Sources of hidden sugar that might surprise you
Few of us will say no to a sweet treat, but the regular consumption of too much sugar can wreak havoc with our health. And it’s lurking in products we may never suspect.
One small thing: Read the ingredient labels on food packaging. The list goes in descending order. If sugar appears in the first three items, try to source a less sugar-heavy product.
For many of us, sugar is our friend – it gives us a lift during that afternoon slump, a dinner isn’t quite complete without dessert, and celebrations just aren’t the same without delicious confectionary. And yes, we know too much sugar is bad for us, so we resist the very real temptation to have chocolate brownies for breakfast. But what if we’re eating way more than we realise? The hidden sugar in many foods – from cereal to bread to pasta sauce – could be pushing our sugar consumption to unhealthy heights.
It’s obvious that most chocolates, sweet treats, soft drinks and desserts contain a lot of sugar, but many people don’t realise that large quantities of sugar are also included in processed foods such as breakfast cereals, cereal bars, rusks and muffins.
The sugar we stir into or sprinkle over our food accounts for a tiny fraction of the added sugar we consume. If you really want to make a difference to your diet, you need to reduce the sugar you get from processed foods.
The same goes for certain foods that are marketed as health foods, such as smoothies, low-fat yoghurt, vitamin-enhanced waters and energy drinks, says dietitian and chef Kelly Scholtz. “I wouldn’t want people to cut out all of these foods, as some are a great source of other nutrients, but care should be taken with portion sizes.”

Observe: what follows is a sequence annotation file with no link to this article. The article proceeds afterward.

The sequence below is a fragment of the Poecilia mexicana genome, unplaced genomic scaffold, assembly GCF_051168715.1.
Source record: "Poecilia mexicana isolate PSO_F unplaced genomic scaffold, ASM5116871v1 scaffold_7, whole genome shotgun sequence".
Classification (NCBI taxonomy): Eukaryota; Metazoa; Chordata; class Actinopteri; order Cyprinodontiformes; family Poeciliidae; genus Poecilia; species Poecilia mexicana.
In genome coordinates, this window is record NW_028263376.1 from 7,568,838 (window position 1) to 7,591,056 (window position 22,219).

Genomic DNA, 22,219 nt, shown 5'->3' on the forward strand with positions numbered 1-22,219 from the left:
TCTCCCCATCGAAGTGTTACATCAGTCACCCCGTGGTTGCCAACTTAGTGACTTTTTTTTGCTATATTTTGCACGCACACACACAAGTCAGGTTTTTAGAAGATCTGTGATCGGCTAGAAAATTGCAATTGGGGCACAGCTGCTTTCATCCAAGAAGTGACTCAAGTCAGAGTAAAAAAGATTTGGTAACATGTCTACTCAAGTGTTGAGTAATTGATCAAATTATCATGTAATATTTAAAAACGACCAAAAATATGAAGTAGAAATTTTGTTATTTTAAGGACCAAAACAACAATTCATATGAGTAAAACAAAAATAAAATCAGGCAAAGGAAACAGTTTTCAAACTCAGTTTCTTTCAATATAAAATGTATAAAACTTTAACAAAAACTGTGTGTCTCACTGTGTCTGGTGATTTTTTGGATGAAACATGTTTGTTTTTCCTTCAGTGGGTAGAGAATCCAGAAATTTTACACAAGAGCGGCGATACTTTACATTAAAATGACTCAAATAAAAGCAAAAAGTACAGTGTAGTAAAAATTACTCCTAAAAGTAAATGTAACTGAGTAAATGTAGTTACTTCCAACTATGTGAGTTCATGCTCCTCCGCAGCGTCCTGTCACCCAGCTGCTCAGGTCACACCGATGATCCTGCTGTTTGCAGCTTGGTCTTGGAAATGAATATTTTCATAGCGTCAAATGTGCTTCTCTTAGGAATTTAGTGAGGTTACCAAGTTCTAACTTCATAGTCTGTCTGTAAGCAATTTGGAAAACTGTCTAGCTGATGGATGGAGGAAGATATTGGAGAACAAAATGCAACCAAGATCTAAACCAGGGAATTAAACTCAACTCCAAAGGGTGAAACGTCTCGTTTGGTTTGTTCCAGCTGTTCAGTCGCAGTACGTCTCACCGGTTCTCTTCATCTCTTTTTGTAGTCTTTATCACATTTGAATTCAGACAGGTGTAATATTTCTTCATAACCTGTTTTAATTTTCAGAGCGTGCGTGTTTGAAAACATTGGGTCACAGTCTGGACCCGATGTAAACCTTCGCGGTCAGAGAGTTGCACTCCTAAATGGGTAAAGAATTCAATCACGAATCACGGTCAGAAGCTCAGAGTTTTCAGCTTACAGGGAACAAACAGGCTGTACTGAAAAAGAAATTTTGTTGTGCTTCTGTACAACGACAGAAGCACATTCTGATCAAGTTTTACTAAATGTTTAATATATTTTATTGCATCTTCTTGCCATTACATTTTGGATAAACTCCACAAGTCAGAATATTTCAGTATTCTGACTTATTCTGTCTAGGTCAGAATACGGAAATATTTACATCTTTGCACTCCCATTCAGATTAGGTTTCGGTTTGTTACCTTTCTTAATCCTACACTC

In addition, sugar is sugar, whether it’s brown, white, honey or agave syrup – there is no such thing as “healthy” sugar. While it’s no secret that soft drinks are loaded with sugar, you might be surprised to learn that fruit juices can also be a major source of added sugar, says PnP dietitian Juliet Fearnhead. This is particularly concerning among teenagers, who get up to 40% of their added sugar from soft drinks and energy drinks.
Even foods with naturally occurring sugars can contain high amounts of sugar in their concentrated forms. Scholtz warns, “Fruit juice is a good source of nutrients, but our intake should be limited to one small glass per day, preferably taken with meals to help prevent tooth decay.”
If you want to cut down on your sugar intake, read this article.
Foods that contain hidden sugar
Be sure to check the sugar content in these foods:
- Cold drinks
- Energy drinks
- Flavoured water
- Flavoured milk drinks
- Drinking yoghurts
- Flavoured yoghurts
- Fruit juices
- Breakfast cereals and granolas
- Cereal and energy bars
- Bottled sauces
- Pasta sauces
- Vitamin water
- Powdered drink mixes